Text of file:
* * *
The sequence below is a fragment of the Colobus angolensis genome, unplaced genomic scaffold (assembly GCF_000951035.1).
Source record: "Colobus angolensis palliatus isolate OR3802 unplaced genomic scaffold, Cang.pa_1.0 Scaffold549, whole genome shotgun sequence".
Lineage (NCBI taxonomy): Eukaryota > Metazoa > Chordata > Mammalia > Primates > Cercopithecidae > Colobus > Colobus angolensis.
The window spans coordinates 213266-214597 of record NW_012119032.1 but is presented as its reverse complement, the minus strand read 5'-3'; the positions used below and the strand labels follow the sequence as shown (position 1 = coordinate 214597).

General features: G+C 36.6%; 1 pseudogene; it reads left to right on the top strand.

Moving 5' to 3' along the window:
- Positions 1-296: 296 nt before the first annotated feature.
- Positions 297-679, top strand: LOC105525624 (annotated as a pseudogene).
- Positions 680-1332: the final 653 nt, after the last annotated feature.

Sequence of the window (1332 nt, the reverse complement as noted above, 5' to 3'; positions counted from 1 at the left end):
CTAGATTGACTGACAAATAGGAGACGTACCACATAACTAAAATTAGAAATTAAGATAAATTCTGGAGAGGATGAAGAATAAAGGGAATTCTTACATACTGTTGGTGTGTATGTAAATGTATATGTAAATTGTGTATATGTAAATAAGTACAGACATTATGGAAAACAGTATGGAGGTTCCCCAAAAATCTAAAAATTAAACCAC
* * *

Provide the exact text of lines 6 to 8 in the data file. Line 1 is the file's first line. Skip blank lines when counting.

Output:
Moving 5' to 3' along the window:
- Positions 1-296: 296 nt before the first annotated feature.
- Positions 297-679, top strand: LOC105525624 (annotated as a pseudogene).